What's New: General

From computer, meeting rooms, databases, and printing, to makerspaces, tutorials, and much more, all your business and entrepreneurial needs are met at Library 21c. And it's FREE! Watch this video for more information:

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PPLD's Library 21c has been featured in two articles recently:

Library Journal - "The Library of the Century | Design4Impact"

The Gazette - "Colorado Springs library is ahead of the tech curve"

Indeed, "(Libraries) are becoming the vibrant centers of the community where everyone is welcome and there is something available for everyone."

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After 15 years and 272,236 miles of service to the residents of El Paso County, Mobile Library 698 will be leaving tomorrow to serve another library district in Southern Colorado. Happy trails, old friend!
Mobile Library 698

Mobile Library 698

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PPLD's staff sure are a talented bunch. Take a look at the 2014 Artistic Expression Contest winners. Staff members submitted their creative endeavors and their peers voted on the top three:

Russ Stamp: "Sunrise Cranes"

sunrise cranes

Lisa Steck-Gillen: "Untitled"

untitled

Sara Sharples: "Keyhole"

keyhole

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'Round the Year in Myth and Song

The Manitou Springs Library recently received an old book (copyright 1897) with a typed letter explaining where the book has been the past few years. It is a touching story of a book that affected a patron many years ago, traveled the world, and returned.

Dear Manitou Springs Public Library,

As a kid, many years before Manitou Springs became a redeveloped historic community, I spent hours and hours as a latchkey child with a single mother discovering classic books in your library. I remember the Manitou Springs Public Library as a mystical place of knowledge; an historic building whose contents fueled a desire for learning. Based on a desire for knowledge, I kept up my grades throughout school, eventually earned a scholarship to University, and graduated with a bachelor degree.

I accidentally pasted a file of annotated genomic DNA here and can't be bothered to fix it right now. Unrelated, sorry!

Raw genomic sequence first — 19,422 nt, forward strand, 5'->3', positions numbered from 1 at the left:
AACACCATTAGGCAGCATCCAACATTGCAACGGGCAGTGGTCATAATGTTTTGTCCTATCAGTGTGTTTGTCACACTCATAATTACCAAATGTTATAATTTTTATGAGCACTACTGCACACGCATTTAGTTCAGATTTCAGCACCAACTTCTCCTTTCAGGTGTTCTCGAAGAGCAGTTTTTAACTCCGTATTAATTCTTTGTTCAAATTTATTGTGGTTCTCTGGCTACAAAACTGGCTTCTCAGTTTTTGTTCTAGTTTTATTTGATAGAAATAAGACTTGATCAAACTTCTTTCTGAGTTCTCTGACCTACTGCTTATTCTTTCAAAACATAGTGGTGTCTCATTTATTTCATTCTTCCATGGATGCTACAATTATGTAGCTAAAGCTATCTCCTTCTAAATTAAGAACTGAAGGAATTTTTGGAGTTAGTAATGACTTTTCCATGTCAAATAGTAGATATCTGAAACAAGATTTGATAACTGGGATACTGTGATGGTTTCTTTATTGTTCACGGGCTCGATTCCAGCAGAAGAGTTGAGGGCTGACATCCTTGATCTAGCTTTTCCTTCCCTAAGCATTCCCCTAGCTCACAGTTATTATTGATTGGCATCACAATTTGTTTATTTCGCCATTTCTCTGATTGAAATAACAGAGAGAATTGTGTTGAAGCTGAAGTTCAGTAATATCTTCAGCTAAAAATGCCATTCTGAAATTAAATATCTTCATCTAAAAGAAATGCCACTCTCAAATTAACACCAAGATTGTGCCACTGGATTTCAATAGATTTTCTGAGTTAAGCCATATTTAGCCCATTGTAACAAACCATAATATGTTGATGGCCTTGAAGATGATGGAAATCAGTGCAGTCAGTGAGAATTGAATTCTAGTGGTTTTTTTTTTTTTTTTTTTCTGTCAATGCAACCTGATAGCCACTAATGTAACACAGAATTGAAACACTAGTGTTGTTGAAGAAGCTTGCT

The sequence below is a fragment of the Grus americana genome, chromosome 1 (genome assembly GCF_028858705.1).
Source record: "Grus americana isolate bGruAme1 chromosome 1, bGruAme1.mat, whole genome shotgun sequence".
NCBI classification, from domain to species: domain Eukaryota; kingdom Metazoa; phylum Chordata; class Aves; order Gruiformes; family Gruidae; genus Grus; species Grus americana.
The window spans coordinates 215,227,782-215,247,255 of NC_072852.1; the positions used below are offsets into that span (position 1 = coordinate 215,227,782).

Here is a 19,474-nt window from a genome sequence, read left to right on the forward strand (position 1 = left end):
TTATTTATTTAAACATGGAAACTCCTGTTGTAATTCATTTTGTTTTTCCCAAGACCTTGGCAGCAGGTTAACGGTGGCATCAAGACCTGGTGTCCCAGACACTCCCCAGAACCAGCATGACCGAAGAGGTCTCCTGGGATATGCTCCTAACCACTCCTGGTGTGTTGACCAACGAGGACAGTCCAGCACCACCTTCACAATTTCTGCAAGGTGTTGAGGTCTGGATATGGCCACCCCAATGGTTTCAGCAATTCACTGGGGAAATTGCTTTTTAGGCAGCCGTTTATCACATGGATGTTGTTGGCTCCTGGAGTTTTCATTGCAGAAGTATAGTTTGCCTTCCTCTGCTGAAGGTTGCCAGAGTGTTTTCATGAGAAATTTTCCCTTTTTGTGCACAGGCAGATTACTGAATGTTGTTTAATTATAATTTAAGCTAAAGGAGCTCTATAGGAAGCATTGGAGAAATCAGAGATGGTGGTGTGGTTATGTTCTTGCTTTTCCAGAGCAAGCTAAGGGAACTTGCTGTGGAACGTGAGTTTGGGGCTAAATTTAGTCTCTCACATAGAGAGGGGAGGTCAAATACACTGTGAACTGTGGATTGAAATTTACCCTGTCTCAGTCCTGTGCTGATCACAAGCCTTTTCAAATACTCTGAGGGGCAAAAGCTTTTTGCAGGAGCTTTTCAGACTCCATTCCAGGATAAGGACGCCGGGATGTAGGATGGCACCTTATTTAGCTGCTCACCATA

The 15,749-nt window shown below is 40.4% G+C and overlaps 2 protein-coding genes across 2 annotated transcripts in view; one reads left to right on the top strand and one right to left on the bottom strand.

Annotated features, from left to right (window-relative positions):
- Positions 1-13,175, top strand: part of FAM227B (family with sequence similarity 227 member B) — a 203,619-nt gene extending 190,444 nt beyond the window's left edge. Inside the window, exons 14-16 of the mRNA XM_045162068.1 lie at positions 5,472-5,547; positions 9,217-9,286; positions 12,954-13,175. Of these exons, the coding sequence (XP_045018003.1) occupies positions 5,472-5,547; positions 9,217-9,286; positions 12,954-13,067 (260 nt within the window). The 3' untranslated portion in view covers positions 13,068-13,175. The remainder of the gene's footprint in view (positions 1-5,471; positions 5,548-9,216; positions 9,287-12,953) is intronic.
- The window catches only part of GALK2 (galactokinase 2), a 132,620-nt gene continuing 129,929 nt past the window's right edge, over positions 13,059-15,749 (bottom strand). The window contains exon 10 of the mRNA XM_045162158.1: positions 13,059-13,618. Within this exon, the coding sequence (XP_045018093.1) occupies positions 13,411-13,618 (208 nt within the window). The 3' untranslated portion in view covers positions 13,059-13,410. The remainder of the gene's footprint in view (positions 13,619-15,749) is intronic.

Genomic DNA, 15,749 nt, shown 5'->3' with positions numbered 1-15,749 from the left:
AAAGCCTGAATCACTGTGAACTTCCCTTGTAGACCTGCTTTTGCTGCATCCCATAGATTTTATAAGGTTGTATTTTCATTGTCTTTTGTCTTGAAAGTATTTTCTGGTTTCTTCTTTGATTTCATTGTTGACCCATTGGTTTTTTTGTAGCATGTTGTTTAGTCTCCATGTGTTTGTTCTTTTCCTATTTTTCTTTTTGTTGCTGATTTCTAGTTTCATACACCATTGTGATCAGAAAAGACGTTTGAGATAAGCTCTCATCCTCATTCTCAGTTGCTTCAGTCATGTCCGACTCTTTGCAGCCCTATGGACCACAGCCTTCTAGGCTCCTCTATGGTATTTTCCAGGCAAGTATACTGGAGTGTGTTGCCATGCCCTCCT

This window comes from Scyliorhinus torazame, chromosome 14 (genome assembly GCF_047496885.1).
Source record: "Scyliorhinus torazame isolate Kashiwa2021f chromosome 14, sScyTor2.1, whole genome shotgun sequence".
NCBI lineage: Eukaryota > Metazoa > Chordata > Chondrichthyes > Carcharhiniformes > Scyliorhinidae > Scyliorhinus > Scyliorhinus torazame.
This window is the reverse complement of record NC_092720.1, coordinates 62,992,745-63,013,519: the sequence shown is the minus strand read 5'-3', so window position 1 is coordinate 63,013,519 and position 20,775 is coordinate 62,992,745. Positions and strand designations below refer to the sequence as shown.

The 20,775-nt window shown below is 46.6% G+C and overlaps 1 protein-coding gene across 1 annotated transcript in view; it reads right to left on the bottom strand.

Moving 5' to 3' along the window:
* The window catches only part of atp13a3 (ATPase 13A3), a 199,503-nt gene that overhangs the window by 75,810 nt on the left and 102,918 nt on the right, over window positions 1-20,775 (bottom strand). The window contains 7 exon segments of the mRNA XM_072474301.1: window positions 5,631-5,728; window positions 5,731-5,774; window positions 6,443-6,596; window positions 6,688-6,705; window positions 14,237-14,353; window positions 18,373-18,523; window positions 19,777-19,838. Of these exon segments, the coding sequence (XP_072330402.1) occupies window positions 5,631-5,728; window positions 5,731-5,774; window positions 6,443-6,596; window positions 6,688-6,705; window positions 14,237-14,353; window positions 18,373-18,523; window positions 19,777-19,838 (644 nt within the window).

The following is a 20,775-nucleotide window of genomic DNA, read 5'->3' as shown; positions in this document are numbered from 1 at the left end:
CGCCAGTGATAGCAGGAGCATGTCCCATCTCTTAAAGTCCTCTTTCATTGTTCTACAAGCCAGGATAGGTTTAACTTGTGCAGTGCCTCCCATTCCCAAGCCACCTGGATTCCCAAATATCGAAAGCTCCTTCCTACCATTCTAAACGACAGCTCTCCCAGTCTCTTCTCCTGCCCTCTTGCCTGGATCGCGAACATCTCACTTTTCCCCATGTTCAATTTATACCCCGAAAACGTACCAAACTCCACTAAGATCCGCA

One of the numerous books I checked out from your library was a 19th century picture book with delightful poems, photographs and stories about ancient Greco-Roman mythology. I had intended to return the book; however it was inadvertently packed in a box of belongings and moved from the area when my family suddenly relocated. Unfortunately, this was in the days before the Internet. I do not recall seeing the Manitou Public Library’s address anywhere within the volume, and could not return it.

Eventually, after numerous relocations throughout the world, the book was finally lost … perhaps in a box that was not delivered … perhaps in a truck … or perhaps some divine deity from our mythological past decided enough was enough. Wherever that volume disappeared to, it was gone from the bookshelves that had temporarily lent it a place to rest during its global travels.

Recently, I happened to remember the name of that volume and searched for it online and was delighted to learn it was neither an expensive nor a rare book, and there were numerous copies of it available so I ordered a volume to replace the missing book. That volume turned out to be a second edition; apparently this may have been quite a popular book for several generations of school children. Then I searched again, and found a first edition; printed in the 19th century, as I had remembered.

Enclosed in this package is that first edition of Round the Year in Myth and Song to replace the inspirational book of my childhood, to which I had become attached throughout the years before it was lost, so that it may return to your historic shelves, where I first found it many, many years ago. I hope you will accept my apologies for not returning the original book before it mysteriously vanished, and also my thanks for the gifts of knowledge and desire for learning that I received so long ago, as an elementary school kid who discovered a world of adventure within a small building in Manitou Springs.

Yours truly,
“Anon”

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Picture this: You're lounging at a remote beach in the Caribbean. Suddenly you realize you have holds available at the library. Oh, the humanity!

Luckily, you can suspend holds that are not available yet. You still rise up the hold queue when the hold is suspended, but it doesn’t become available until the “unsuspend” date.

Here's how you do it:

  • Log in to My Account.
  • Click on the Holds tab.